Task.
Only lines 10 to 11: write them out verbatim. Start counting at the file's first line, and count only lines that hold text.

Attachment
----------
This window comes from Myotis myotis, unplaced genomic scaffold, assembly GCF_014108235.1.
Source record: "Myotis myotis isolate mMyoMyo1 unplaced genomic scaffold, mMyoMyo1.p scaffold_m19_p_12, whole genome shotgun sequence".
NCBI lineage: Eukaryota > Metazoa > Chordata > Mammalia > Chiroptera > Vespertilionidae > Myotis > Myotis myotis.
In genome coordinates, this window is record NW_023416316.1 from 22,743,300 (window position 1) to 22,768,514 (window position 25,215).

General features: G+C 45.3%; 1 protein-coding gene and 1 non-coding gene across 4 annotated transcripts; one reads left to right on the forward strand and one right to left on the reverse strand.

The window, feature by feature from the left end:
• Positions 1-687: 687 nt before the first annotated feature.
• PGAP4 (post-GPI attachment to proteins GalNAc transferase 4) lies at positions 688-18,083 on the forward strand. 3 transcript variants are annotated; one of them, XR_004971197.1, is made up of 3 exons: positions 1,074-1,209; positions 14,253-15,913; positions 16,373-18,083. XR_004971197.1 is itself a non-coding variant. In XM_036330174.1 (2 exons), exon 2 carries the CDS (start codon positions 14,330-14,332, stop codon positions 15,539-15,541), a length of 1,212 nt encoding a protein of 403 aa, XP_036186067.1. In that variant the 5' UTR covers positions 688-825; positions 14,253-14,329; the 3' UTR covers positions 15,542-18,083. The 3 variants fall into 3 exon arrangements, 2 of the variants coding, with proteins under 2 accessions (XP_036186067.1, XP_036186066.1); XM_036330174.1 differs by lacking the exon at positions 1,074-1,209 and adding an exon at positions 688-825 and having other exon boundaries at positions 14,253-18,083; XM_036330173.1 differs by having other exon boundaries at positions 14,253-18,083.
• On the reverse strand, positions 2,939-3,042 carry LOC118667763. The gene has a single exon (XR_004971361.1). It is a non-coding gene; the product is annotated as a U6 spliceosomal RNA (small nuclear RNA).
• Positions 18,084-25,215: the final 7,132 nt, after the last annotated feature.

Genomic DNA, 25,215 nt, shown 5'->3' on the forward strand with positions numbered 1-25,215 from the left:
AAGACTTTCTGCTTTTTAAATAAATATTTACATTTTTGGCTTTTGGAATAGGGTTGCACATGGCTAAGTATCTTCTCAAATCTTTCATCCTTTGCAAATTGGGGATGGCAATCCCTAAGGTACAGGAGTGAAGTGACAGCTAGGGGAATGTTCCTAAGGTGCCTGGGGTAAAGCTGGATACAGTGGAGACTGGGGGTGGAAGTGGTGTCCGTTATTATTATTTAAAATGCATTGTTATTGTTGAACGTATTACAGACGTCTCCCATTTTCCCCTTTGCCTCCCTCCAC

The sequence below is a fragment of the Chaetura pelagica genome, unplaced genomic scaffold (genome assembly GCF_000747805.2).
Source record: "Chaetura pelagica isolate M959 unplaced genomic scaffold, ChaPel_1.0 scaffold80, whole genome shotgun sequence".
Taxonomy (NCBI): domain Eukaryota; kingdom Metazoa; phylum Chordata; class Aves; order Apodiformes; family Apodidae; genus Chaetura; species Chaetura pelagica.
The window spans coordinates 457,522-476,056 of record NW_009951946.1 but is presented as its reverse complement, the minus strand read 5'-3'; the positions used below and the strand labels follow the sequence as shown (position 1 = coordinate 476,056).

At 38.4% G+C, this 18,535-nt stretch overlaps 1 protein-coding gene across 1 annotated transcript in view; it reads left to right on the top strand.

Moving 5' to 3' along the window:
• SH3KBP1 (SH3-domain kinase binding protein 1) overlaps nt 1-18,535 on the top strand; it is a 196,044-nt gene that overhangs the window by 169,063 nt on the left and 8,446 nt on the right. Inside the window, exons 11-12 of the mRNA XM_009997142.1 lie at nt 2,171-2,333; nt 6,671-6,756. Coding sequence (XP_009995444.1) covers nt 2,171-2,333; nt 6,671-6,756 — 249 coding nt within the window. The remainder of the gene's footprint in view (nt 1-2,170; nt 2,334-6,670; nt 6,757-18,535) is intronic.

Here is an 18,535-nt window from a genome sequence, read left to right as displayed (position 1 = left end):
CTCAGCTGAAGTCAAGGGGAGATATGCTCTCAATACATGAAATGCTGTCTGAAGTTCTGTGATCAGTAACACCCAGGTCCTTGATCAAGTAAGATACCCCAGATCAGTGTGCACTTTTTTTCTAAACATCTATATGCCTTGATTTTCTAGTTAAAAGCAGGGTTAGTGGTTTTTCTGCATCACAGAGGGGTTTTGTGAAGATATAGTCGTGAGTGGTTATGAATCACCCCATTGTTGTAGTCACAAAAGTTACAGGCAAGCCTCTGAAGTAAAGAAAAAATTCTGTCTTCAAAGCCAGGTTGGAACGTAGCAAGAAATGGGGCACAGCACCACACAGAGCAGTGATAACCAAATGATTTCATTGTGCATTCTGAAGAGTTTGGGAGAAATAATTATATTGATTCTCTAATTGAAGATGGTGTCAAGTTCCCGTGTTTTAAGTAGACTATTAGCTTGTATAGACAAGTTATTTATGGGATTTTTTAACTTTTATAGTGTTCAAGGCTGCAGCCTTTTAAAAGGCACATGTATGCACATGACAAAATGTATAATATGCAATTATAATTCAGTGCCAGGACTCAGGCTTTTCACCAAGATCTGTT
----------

• Positions 18,084-25,215: the final 7,132 nt, after the last annotated feature.

Genomic DNA, 25,215 nt, shown 5'->3' on the forward strand with positions numbered 1-25,215 from the left: